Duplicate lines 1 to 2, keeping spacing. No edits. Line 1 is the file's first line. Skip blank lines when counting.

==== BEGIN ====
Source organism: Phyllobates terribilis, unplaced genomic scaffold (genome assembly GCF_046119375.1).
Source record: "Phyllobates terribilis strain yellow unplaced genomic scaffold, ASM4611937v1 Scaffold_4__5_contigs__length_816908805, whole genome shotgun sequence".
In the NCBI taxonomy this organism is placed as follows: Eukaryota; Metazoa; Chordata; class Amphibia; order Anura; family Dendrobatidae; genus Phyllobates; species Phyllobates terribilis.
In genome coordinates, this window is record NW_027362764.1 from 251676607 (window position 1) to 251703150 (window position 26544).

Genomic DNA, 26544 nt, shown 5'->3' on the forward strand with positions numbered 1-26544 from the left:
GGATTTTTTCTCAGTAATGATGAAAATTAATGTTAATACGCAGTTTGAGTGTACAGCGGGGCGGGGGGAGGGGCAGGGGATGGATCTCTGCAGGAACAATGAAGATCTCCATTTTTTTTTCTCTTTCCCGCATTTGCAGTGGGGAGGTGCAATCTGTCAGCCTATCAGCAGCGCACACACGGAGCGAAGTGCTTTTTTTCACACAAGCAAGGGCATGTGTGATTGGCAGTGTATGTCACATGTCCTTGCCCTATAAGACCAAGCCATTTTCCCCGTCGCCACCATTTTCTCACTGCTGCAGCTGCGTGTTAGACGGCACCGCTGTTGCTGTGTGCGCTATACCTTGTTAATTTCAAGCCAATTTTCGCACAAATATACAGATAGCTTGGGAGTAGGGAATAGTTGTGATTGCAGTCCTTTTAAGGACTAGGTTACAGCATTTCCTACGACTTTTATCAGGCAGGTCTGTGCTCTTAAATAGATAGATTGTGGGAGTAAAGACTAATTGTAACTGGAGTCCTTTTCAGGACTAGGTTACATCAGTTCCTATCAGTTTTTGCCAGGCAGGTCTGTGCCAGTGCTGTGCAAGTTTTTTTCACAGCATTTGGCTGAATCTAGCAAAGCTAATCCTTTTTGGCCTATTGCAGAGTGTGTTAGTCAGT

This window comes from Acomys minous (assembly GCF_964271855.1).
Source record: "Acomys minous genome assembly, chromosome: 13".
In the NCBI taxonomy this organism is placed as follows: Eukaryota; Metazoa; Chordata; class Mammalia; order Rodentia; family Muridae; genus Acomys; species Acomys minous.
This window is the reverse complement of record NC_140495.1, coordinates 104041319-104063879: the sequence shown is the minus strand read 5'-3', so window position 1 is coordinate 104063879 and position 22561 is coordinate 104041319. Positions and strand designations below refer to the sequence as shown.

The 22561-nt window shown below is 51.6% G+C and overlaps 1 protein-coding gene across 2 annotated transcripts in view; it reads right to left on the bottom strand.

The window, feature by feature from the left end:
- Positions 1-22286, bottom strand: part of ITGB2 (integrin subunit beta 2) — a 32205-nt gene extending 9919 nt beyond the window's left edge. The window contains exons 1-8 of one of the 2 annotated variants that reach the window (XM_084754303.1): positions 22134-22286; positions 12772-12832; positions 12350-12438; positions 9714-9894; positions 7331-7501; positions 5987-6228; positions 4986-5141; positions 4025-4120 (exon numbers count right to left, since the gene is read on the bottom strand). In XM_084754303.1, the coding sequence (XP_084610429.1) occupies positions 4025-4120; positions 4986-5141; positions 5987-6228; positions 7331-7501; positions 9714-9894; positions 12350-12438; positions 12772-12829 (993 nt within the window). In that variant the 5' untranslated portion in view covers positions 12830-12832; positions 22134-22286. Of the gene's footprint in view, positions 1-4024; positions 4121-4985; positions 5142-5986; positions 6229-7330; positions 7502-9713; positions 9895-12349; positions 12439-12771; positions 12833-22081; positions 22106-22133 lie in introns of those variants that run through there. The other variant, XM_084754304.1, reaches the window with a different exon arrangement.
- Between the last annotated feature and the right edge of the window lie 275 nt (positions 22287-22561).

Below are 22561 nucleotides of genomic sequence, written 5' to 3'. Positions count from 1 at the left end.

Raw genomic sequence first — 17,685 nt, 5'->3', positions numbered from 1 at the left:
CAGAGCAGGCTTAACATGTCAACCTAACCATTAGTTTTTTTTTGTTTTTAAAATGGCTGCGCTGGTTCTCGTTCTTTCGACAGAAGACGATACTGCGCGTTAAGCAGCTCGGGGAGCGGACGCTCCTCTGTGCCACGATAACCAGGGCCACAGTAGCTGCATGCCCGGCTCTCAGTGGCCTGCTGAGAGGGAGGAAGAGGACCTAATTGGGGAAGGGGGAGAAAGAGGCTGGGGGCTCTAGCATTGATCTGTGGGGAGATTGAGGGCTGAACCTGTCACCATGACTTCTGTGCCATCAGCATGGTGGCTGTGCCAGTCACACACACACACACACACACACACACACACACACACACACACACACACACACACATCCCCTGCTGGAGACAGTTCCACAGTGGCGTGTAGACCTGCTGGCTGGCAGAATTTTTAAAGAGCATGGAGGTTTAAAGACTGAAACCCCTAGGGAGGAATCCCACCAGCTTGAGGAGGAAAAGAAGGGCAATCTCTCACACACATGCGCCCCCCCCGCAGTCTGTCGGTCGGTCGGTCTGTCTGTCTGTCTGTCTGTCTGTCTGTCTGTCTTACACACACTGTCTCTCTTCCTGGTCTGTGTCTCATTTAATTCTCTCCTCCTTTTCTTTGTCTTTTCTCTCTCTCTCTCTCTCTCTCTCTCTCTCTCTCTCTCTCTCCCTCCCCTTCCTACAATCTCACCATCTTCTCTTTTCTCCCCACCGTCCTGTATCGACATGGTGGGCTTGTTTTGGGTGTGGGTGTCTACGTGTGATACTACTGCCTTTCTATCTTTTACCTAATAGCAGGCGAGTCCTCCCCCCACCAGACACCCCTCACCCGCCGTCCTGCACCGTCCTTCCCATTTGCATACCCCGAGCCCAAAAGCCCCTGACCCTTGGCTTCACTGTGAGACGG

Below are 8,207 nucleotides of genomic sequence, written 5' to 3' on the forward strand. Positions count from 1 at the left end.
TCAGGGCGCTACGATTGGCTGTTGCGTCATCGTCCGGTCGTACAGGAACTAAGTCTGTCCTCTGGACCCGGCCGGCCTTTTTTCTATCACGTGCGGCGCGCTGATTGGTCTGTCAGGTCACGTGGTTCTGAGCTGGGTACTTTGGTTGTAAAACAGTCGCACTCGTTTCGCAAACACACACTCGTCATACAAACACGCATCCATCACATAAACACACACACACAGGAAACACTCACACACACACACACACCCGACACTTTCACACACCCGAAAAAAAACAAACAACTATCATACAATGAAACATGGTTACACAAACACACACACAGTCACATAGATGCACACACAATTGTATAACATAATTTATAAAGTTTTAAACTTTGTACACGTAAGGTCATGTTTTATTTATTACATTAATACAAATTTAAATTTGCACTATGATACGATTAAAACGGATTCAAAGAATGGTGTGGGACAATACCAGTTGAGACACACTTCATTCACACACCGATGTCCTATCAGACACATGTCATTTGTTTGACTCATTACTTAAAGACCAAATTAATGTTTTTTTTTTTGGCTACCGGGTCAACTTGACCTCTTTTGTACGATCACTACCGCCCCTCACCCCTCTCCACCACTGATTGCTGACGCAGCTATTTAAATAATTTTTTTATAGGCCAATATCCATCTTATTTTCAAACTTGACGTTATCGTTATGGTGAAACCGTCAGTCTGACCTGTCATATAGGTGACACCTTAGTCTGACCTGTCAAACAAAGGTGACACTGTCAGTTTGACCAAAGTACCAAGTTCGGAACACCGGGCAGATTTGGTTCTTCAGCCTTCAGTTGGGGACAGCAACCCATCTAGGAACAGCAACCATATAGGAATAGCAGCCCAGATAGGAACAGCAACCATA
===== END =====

Source organism: Phyllobates terribilis, unplaced genomic scaffold (genome assembly GCF_046119375.1).
Source record: "Phyllobates terribilis strain yellow unplaced genomic scaffold, ASM4611937v1 Scaffold_4__5_contigs__length_816908805, whole genome shotgun sequence".